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Sulphur isotopes (δ34S and ∆33S) in sulphides from cratonic mantle eclogites : A glimpse of volatile cycling in ancient subduction zones

Burness, S. ; Thomassot, E. ; Smart, K.A. ; Tappe, S., EPSL

Sulphur isotopes (δ34S and ∆33S) in sulphides from cratonic mantle eclogites : A glimpse of volatile cycling in ancient subduction zones

Burness, S. ; Thomassot, E. ; Smart, K.A. ; Tappe, S.

Earth and Planetary Science Letters, 2021, 572, 117118

Abstract :

Multiple sulphur isotopic compositions of sulphides from Kaapvaal craton mantle eclogites allow to elucidate the recycling of sulphur into the deep Earth and to differentiate between recycled crust and mantle origins of eclogite-hosted sulphides, including the precious metals that they capture. We present multiple sulphur isotope ratio measurements by secondary ion mass spectrometry for sulphides from a collection of mantle-derived eclogite xenoliths from Proterozoic and Mesozoic kimberlite occurrences in South Africa (Premier, Roberts Victor, Jagersfontein). Previous work established that the host eclogites have elemental and oxygen isotopic compositions in support of seawater-altered oceanic lithosphere protoliths, and for many of these xenolith suites Archean ages have been suggested.

The eclogite-hosted sulphides have δ34S values from −5.7 to +29°/°°, with the upper end of this wide range representing the highest-ever recorded δ34S composition of material derived from the Earth’s mantle. The ∆33S values range from −0.29to +0.18°/°° and do not record significant mass-independent sulphur isotope fractionation, i.e., there is no compelling S-MIF signature. Most of the sulphide grains have δ34S values that fall within a range between −6 and +4°/°° and they probably retain an isotopic record of sulphides that formed originally within altered oceanic crust. In contrast, the highly positive δ34S values from +13 to +29°/°° detected in sulphide grains from a single eclogite xenolith are similar to those of marine sulphates, which were probably a minor sulphur component of the oceanic crustal protolith. The lack of a significant S-MIF signature in the eclogitic sulphides that show δ34S evidence for a recycled crust origin implies that this sulphur component stems from a <2.4Ga post-Archean surficial reservoir. This finding suggests that the cratonic mantle eclogites may have formed from post-Archean oceanic crust (e.g., Paleoproterozoic eclogite protoliths), or– as is preferred here– the ‘surficial’ sulphur was introduced into the cratonic root during relatively young metasomatic events and is thus unrelated to eclogite petrogenesis and Archean continent formation.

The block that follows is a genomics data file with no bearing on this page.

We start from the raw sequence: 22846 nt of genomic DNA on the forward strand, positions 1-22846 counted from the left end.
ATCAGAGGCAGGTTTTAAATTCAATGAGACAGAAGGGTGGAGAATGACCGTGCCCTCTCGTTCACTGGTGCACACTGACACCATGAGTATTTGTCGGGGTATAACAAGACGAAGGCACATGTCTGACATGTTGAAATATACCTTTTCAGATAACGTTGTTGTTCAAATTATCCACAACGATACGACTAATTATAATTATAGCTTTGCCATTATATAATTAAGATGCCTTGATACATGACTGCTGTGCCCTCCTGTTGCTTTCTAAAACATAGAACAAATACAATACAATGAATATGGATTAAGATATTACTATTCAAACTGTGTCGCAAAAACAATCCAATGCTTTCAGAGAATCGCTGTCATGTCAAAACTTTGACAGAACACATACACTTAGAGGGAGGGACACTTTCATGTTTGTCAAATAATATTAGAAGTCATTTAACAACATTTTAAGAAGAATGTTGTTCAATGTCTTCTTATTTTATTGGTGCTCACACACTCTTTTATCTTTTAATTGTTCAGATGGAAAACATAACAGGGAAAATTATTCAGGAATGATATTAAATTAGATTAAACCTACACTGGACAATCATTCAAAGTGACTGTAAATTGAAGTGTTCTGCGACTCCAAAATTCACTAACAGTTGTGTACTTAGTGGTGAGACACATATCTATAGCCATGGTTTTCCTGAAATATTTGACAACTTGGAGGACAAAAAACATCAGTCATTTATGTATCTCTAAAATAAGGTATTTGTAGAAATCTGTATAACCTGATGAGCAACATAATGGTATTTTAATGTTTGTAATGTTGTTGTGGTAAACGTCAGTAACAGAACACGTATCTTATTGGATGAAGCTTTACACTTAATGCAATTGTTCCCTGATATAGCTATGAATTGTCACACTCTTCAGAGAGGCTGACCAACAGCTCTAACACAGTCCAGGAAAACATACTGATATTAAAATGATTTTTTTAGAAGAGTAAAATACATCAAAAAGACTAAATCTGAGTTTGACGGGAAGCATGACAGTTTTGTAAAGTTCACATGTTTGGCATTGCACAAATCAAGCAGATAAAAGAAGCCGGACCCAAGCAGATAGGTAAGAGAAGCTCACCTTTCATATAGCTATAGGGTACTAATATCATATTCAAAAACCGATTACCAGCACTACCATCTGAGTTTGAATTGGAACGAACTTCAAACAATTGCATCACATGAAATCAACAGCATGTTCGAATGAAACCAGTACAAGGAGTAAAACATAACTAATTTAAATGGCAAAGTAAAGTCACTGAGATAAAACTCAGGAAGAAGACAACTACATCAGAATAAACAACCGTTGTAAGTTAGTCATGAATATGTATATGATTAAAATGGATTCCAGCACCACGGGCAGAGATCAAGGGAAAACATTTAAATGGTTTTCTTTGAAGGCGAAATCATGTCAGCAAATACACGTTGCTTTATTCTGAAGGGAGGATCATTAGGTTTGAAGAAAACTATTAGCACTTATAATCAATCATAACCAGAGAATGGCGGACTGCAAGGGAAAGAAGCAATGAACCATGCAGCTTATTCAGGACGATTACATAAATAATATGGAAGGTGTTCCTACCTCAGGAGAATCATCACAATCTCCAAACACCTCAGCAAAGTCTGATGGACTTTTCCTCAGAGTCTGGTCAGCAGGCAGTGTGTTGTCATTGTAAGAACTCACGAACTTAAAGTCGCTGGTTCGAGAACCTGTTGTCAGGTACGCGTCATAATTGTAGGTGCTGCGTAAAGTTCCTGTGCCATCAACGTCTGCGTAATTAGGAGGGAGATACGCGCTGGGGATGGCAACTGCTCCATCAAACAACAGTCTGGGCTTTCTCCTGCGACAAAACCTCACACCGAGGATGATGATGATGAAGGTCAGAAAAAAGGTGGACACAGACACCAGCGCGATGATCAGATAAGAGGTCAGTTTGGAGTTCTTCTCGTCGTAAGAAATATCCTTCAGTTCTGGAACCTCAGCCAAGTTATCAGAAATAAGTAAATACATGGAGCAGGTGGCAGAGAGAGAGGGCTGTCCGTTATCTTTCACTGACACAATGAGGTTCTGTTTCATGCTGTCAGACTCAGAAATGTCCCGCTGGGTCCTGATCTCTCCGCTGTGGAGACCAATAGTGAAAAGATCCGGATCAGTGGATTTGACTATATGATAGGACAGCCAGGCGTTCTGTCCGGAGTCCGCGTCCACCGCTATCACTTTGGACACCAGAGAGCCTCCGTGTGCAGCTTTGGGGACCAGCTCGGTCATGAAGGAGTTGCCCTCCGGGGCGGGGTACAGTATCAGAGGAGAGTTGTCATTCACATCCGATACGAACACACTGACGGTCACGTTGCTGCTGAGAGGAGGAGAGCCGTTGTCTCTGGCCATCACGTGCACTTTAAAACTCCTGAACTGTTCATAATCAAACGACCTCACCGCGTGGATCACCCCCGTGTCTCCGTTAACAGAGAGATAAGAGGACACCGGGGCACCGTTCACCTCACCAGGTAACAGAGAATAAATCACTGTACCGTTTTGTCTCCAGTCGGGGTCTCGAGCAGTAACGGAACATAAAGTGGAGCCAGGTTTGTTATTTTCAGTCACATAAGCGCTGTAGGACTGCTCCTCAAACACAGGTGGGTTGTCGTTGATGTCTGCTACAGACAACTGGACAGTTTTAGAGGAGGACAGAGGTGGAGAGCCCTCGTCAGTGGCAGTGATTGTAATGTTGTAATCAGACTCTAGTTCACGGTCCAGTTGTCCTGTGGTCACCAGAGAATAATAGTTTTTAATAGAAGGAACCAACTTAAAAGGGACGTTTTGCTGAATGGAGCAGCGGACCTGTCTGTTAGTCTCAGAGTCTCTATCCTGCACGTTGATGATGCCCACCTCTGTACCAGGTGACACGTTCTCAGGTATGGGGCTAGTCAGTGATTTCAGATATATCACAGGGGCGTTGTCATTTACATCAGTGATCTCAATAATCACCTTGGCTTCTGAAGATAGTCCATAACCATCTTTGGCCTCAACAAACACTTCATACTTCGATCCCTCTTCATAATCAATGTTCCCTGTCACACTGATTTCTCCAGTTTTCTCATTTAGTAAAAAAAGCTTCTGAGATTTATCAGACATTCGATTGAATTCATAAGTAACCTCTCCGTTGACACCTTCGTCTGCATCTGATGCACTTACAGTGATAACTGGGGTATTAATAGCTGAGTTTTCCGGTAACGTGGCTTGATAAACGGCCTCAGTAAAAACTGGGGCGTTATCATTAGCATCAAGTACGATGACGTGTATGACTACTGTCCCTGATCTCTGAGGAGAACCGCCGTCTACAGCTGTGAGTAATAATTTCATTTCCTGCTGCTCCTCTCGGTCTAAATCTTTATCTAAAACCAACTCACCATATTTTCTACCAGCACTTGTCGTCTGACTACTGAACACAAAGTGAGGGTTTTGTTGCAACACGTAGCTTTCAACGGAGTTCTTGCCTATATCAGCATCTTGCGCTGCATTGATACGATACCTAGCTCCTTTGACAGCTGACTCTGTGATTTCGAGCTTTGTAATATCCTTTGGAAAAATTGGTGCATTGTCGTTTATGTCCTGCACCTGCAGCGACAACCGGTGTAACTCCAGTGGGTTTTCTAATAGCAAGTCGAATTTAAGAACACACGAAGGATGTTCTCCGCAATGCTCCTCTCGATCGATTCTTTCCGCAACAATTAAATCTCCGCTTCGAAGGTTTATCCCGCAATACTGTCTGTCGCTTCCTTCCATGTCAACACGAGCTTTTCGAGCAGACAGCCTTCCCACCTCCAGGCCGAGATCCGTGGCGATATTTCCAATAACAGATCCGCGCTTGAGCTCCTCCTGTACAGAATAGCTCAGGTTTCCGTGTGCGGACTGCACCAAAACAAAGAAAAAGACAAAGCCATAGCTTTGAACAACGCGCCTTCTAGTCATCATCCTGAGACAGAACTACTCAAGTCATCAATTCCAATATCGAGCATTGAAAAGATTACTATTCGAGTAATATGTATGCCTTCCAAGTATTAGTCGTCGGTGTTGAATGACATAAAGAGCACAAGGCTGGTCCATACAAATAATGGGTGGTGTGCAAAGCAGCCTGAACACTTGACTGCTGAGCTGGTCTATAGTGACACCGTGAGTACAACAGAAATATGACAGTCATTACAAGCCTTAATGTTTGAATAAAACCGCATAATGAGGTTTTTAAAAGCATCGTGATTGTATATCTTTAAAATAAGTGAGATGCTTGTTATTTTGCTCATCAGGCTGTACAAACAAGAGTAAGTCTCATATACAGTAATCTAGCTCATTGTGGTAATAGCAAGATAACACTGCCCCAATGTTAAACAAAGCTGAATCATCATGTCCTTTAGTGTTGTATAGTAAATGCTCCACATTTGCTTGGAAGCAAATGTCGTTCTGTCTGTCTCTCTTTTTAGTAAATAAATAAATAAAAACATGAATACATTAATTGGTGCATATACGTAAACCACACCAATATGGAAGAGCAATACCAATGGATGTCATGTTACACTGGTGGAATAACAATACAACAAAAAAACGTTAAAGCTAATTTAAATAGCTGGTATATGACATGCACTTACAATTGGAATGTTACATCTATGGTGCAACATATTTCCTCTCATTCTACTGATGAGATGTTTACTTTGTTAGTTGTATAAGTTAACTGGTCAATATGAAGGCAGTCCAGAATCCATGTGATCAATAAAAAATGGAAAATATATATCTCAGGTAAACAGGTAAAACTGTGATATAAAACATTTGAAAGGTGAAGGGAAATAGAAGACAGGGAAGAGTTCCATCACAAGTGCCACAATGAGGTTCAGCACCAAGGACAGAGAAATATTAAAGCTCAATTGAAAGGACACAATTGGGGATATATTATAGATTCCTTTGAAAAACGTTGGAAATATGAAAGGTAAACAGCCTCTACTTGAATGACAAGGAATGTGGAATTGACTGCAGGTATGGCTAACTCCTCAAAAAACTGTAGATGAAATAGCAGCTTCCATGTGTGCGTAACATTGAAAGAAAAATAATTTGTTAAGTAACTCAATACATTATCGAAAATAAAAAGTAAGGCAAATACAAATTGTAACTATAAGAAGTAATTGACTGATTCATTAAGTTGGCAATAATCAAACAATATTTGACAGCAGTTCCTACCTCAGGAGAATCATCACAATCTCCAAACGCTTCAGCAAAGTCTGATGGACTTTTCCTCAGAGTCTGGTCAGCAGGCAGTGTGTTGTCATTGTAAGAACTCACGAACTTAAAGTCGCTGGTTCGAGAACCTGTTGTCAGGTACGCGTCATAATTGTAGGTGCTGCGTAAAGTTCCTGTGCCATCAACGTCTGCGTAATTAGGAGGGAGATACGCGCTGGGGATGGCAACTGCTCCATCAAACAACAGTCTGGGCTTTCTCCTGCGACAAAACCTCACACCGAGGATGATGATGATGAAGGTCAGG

Voir en ligne : https://doi.org/10.1016/j.epsl.2021...




publié lundi 30 août 2021